Marshmallows

Stone bridges over the Nakashima River, Nagasaki, Japan, circa 1870s.

Stone bridges over the Nakashima River in Nagasaki circa 1870s, some 20 years before the first Sino-Japanese War. The second Sino-Japanese War overlapped Japan’s attack on Pearl Harbor.

All I remember about Ken Russel’s 1983 production of Madama Butterfly is the atomic blast that put the button on Butterfly’s death. He flashed a bank of stage lights, hitherto unseen, directly at the audience, and in the seconds it took our eyes to readjust, turn-of-the-century Nagasaki was transformed into a floor-to-fly-space blaze of corporate logos – Toyota, Honda, Mitsubishi, Sony – as if the explosion had blown us right over the rainbow into a high-tech, prosperous Oz.

That, I think, is the arc of Japanese history many of us subscribe to. One that begins in the Kimono Era, jumps to Pearl Harbor, footnotes the bomb, and ends two paragraphs later with Japan’s usurpation of the American auto market. We gloss over the decades-long struggle to rebuild and recover, never mind the guilt, shame and anger felt to this day for what, in retrospect, was an act of naked self-immolation.

The Russel production comes to mind because I’m on a Haruki Murakami binge this month, three books into what probably will be a four or five-book run. So for those unfamiliar with his work, the basic elements are these: magical realism + variously gifted women + variously dysfunctional men + cats + deep psychological scars left by Japan’s wars with China and the United States between 1937 and 1945, compounded by the internment of Japanese POWs in Siberia until 1956.

Here’s from The Wind-up Bird Chronicle:

Through television and the other media, he gained the ability to train his magnified power on society at large. Now he is trying to bring out something that the great mass of people keep hidden in the darkness of their unconscious. … It’s a tremendously dangerous thing, this thing he is trying to draw out: it’s fatally smeared with violence and blood, and it’s directly connected with the darkest depths of history, because its final effect is to destroy and obliterate people on a massive scale. – p. 583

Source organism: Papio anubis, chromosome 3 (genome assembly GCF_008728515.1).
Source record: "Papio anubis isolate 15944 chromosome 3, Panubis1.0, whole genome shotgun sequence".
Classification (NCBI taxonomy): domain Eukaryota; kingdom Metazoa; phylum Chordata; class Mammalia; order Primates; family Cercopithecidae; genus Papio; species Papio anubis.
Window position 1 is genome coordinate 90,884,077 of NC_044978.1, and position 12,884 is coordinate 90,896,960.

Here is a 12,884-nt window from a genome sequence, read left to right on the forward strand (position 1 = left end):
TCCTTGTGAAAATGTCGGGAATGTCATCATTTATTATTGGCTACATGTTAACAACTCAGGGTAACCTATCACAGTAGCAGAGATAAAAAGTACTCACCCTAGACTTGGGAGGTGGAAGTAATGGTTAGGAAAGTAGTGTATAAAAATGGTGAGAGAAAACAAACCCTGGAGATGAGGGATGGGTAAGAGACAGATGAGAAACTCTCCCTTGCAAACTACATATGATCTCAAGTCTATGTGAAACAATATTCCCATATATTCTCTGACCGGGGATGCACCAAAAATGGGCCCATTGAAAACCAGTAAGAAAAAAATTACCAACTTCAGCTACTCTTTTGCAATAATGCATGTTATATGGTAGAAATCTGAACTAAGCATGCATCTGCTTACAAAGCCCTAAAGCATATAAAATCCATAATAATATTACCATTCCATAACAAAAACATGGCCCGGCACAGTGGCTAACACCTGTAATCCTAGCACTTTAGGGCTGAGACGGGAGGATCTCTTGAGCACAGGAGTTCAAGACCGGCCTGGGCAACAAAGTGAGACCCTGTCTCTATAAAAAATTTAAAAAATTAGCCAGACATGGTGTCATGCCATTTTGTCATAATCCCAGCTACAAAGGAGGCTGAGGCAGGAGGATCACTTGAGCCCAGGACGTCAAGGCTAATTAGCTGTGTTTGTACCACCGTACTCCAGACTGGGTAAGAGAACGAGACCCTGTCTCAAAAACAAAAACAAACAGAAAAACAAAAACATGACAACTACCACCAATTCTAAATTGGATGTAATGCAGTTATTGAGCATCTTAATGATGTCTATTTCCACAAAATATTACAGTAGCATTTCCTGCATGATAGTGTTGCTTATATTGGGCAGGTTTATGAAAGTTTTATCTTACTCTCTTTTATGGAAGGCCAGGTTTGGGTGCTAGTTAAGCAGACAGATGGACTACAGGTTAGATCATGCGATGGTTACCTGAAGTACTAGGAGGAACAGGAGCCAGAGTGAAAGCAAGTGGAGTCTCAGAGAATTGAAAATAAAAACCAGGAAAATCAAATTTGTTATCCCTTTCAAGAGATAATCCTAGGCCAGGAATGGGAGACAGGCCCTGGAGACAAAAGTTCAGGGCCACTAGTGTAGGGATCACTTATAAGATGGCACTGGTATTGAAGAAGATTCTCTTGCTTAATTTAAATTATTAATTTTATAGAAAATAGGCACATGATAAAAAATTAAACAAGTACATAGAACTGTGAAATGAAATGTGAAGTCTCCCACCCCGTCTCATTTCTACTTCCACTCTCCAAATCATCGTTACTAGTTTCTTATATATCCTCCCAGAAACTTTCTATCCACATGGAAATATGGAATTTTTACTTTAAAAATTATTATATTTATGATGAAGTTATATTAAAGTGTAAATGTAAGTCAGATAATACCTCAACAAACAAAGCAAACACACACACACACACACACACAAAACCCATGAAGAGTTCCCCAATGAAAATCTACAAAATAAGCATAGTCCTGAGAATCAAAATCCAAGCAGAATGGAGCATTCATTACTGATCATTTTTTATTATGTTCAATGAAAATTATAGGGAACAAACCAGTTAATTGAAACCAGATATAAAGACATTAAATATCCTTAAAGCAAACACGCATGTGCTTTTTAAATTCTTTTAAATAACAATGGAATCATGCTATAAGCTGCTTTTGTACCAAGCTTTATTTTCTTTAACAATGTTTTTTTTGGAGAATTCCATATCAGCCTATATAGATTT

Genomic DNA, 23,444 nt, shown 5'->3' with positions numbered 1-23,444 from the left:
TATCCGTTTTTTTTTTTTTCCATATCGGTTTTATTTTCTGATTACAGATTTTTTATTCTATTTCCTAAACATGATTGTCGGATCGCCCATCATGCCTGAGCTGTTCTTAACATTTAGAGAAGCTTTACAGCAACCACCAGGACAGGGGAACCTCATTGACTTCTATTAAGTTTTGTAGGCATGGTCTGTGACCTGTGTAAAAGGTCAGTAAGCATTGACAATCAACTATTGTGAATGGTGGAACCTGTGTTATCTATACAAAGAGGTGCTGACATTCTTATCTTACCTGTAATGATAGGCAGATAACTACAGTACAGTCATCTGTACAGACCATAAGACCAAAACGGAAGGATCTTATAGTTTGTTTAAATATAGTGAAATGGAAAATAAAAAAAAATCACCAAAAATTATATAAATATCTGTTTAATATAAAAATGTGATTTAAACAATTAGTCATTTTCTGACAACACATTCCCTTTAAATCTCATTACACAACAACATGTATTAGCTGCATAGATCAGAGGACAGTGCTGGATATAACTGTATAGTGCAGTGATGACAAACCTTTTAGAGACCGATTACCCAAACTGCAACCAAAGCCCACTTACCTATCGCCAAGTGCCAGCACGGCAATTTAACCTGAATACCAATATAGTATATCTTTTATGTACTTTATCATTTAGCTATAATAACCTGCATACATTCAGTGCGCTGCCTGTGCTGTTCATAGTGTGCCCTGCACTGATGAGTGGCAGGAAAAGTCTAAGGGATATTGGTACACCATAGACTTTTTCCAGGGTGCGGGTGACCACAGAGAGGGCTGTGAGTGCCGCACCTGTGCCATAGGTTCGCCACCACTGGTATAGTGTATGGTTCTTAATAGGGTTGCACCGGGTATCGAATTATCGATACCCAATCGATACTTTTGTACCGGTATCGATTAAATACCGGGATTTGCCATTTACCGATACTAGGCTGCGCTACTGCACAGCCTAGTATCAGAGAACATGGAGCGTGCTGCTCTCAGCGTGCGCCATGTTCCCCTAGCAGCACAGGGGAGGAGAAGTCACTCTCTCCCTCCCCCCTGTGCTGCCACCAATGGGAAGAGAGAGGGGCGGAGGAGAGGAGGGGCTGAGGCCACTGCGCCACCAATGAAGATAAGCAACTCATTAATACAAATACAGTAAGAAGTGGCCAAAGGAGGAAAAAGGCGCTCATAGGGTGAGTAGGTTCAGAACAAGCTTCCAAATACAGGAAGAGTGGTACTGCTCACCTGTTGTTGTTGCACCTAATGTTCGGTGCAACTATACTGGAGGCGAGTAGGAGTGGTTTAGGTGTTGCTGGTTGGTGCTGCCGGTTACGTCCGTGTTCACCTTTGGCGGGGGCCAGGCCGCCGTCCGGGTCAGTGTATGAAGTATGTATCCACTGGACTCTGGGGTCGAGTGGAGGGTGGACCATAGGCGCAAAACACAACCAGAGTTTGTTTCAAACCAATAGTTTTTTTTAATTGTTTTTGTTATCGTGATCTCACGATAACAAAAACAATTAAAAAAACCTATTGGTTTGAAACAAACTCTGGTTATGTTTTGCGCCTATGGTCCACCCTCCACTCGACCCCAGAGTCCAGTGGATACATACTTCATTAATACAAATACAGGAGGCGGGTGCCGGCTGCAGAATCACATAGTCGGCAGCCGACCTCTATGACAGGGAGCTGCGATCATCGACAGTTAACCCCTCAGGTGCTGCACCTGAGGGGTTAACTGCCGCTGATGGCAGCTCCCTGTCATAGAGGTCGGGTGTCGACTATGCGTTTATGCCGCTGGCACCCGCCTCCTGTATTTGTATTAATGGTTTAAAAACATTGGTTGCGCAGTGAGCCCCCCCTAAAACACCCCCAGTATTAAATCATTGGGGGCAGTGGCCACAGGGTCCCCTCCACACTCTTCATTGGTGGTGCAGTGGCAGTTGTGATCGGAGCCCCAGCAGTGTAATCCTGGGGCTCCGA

Nagasaki, post-Fat Boy

Nagasaki, post-Fat Boy

The narrator is describing his brother-in-law, Noboru Wataya, a psychopath-turned-politician who might sound familiar, but don’t jump to conclusions. Chronicle was published in 1994, so Wataya isn’t Donald Trump. Although he could be. He also could be something I saw yesterday, speaking of rabbits, on the Swamp Rabbit Trail.

Picture if you will a big-boned, elderly man wearing large red headphones. Full white beard, vacant stare, he’s riding toward you on a rusty white Schwinn. Odd you think, funny even, until you notice the pole rising at a backward angle from his rear fender, and attached to the pole there’s a faded Confederate flag half the size of a twin flat sheet flapping in the breeze.

One sees all manner of people-powered contraptions on the trail powered by all manner of people, but that man on that bike flying that flag behind him struck me as something Trump might have shaken loose from the gates of Hell. The White Horseman, I thought. A harbinger shouting, “Let slip the dogs of war!”

Haruki Murakami

Haruki Murakami

Shouting, that is, in the alternate reality that Murakami describes as something not apart from waking life, but bound up in it inextricably. A weft in the weave.

Of course, flag man might be nothing more than a feckless anachronism, a living history exhibit, but for this election cycle at least, he and I are facing the same political goalpost.

I say this because, one way or the other, I’d love, dearly love, to see the whole corporate-funded, gerrymandering, regime-changing, oil-drilling, habeas corpus-suspending, neoliberal tent pulled down and set on fire. And if 40 million Oompa Loompas on bicycles is what it takes to make that happen, I say God bless ’em.

And bring a bag of marshmallows.